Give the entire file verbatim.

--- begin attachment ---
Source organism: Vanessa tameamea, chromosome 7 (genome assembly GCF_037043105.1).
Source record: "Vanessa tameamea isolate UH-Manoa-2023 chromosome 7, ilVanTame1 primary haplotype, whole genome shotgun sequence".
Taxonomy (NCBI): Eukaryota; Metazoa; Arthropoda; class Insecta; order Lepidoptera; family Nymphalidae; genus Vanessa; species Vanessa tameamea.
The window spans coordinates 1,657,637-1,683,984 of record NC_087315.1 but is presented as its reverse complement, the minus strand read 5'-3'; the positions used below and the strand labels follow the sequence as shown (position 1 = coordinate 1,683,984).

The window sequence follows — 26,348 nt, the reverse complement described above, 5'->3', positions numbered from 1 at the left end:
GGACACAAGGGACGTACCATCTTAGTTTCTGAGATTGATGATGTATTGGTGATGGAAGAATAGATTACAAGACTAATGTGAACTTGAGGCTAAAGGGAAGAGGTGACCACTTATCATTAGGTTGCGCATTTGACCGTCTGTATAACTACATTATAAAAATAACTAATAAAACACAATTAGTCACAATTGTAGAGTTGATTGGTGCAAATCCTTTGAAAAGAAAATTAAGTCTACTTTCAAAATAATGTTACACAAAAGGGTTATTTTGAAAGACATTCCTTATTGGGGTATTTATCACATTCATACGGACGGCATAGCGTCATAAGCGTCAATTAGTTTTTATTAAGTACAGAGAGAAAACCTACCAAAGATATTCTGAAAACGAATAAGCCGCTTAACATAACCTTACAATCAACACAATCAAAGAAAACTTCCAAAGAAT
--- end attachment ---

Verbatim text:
Source organism: Vanessa tameamea, chromosome 7 (genome assembly GCF_037043105.1).
Source record: "Vanessa tameamea isolate UH-Manoa-2023 chromosome 7, ilVanTame1 primary haplotype, whole genome shotgun sequence".
Taxonomy (NCBI): Eukaryota; Metazoa; Arthropoda; class Insecta; order Lepidoptera; family Nymphalidae; genus Vanessa; species Vanessa tameamea.
The window spans coordinates 1,657,637-1,683,984 of record NC_087315.1 but is presented as its reverse complement, the minus strand read 5'-3'; the positions used below and the strand labels follow the sequence as shown (position 1 = coordinate 1,683,984).

The window sequence follows — 26,348 nt, the reverse complement described above, 5'->3', positions numbered from 1 at the left end:
GGACACAAGGGACGTACCATCTTAGTTTCTGAGATTGATGATGTATTGGTGATGGAAGAATAGATTACAAGACTAATGTGAACTTGAGGCTAAAGGGAAGAGGTGACCACTTATCATTAGGTTGCGCATTTGACCGTCTGTATAACTACATTATAAAAATAACTAATAAAACACAATTAGTCACAATTGTAGAGTTGATTGGTGCAAATCCTTTGAAAAGAAAATTAAGTCTACTTTCAAAATAATGTTACACAAAAGGGTTATTTTGAAAGACATTCCTTATTGGGGTATTTATCACATTCATACGGACGGCATAGCGTCATAAGCGTCAATTAGTTTTTATTAAGTACAGAGAGAAAACCTACCAAAGATATTCTGAAAACGAATAAGCCGCTTAACATAACCTTACAATCAACACAATCAAAGAAAACTTCCAAAGAAT